Immune checkpoint inhibitors (ICIs) are now a mainstay of cancer treatment. In rare cases, rapid and fatal toxic effects may complicate these otherwise transformative therapies, unleashing the immune system to attack not only cancer, but organs as well—causing myocarditis, pneumonitis, hepatitis and colitis. Steroids are prescribed to relieve the resulting inflammation and are usually extremely effective.
To determine the spectrum, timing, and clinical features of these fatal ICI-associated toxic effects, Vanderbilt-Ingram Cancer Center investigators have conducted a retrospective study of adverse drug reactions in immunotherapy treatment targeting cytotoxic T lymphocyte antigen-4 (CTLA-4) and programmed death-1/ligand-1 (PD-1/PD-L1). Their research, which appeared in JAMA Oncology in September 2018, is the largest evaluation of fatal ICI toxicities published to date.
“These drugs have transformed the treatment of metastatic cancers,” said Douglas Johnson, M.D., assistant professor in Vanderbilt’s Division of Hematology and Oncology and principal investigator for the study. “We have clinics full of patients now who received ICIs and who are alive today because they responded to them. However, we wanted to find out why a small group of patients developed fatal toxicity.”
A Multi-Database Approach
The team queried the World Health Organization (WHO) pharmacovigilance database (Vigilyze), comprising more than 16 million adverse drug reactions. They also conducted a meta-analysis of published trials for the drugs and reviewed the records from seven academic centers, including Vanderbilt, that have been at the forefront of immunotherapy research.
From 2009 to 2018, the researchers found 613 fatal ICI toxicities within Vigilyze. The review of records from the seven academic centers revealed a 0.6 percent fatality rate. Meta-analysis of data from 112 clinical trials revealed a fatality death rate ranging from 0.36 percent to 1.23 percent, depending upon the specific type of ICI.
Variations Uncovered in ICI Regimens
The study further characterized the fatal toxicities and timing of reaction by type of cancer and specific drug. Anti-PD-1 monotherapy, the most commonly used ICI currently, had a wide spectrum of organs affected. Ipilimumab deaths were dominated by colitis, and combination therapy had more frequent multiorgan involvement, with nearly one-third of all deaths were from myocarditis, myositis, and/or neurologic events. Hepatitis accounted for about 20 percent of deaths in each cohort.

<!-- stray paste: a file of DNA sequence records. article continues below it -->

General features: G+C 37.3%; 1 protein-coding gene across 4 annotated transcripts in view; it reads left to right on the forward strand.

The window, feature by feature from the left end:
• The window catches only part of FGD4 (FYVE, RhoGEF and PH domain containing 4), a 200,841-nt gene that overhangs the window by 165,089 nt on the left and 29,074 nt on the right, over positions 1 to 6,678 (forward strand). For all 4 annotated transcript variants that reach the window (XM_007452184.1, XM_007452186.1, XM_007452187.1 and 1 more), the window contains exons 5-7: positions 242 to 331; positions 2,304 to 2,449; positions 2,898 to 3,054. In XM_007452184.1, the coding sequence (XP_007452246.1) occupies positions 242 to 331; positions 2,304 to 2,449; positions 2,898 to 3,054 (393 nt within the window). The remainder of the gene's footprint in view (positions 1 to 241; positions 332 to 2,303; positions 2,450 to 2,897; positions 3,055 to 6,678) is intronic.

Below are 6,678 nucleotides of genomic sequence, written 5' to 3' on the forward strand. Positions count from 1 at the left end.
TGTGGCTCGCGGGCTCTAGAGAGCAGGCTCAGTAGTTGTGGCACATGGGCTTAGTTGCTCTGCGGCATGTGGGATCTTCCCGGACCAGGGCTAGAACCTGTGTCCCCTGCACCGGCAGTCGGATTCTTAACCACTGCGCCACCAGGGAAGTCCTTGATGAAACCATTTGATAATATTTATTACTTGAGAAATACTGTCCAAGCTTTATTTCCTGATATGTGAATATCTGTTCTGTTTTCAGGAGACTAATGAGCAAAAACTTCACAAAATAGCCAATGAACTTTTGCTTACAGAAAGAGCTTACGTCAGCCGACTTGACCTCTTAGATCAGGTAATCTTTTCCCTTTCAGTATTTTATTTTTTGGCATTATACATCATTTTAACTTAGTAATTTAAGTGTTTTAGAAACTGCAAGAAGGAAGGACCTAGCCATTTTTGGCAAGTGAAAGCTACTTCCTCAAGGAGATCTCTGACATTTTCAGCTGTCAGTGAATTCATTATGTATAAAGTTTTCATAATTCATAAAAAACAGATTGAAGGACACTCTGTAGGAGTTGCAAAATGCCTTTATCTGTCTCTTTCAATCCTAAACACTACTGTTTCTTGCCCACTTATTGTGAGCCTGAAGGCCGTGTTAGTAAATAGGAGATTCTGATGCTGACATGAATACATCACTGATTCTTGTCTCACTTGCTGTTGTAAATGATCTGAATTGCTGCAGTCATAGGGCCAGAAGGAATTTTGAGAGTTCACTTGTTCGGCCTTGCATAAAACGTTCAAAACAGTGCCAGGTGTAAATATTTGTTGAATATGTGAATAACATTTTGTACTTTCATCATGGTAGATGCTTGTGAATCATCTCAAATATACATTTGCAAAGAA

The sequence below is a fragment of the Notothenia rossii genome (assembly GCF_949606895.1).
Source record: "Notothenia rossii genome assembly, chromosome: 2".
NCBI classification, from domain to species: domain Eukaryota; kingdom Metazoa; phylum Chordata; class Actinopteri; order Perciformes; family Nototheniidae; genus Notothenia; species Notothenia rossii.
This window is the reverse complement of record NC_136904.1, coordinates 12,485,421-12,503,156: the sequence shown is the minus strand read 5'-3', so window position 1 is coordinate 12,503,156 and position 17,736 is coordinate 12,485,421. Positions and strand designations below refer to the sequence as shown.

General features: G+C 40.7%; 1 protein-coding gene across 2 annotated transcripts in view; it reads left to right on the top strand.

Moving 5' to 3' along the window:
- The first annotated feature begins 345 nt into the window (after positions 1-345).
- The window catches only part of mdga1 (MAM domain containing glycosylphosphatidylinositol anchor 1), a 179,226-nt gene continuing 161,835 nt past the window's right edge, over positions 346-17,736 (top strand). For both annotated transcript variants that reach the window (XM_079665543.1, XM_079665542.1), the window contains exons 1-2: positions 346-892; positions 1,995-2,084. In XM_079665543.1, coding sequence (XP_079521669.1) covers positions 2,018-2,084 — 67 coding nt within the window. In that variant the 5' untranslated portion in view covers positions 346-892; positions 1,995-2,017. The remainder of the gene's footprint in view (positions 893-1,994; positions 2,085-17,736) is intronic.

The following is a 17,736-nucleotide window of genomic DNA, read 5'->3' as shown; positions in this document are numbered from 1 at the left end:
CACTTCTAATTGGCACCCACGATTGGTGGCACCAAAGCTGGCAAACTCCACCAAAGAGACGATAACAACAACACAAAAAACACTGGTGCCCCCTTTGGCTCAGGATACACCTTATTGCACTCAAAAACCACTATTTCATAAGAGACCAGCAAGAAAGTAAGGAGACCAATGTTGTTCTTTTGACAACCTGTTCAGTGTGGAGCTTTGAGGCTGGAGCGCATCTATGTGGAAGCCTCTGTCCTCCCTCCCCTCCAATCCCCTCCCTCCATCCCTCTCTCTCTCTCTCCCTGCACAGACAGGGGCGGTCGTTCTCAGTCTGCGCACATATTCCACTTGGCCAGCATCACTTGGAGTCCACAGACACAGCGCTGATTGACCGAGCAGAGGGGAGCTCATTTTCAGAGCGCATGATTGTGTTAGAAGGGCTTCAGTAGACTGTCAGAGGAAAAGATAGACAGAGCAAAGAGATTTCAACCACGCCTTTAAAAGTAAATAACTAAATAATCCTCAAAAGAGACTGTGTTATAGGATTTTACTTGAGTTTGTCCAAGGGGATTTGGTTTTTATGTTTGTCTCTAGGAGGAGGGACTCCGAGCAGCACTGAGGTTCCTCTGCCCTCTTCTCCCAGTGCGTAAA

The data also showed that older patients were more prone to experience fatal toxicities, although the occurrence was still rare. “We don’t necessarily think that older patients have more side effects, but when they do have toxicities, they can potentially have more complications,” said Johnson.
Timing of Intervention a Key Factor
When fatal reactions did occur, they tended to happen early, on average 15 to 40 days post-treatment, depending upon the type of ICI. Timely treatment with steroids is crucial, Johnson said.
“Some of the patients who died had a long delay before they received steroids. In some cases, the patient didn’t call in to report their symptoms or experienced a very unusual presentation that was difficult to diagnose.”
Implications for Treatment
The global increase in ICI use across cancer types highlights the importance of defining the most serious toxic effects and developing awareness among oncologists, emergency department physicians, critical care providers and other specialists. This study underscores that the risk of death associated with complications of ICI therapy is real, but within or well below fatality rates for common oncologic interventions.
“While these severe events can happen,” said Johnson, “the risks are dramatically lower than the near 100 percent fatality rate for metastatic solid tumors.”
The study was supported by the National Institutes of Health/National Cancer Institute, The Cancer ITMO of the French National Alliance for Life and Health Sciences, the James C. Bradford Jr. Melanoma Fund and the Melanoma Research Foundation.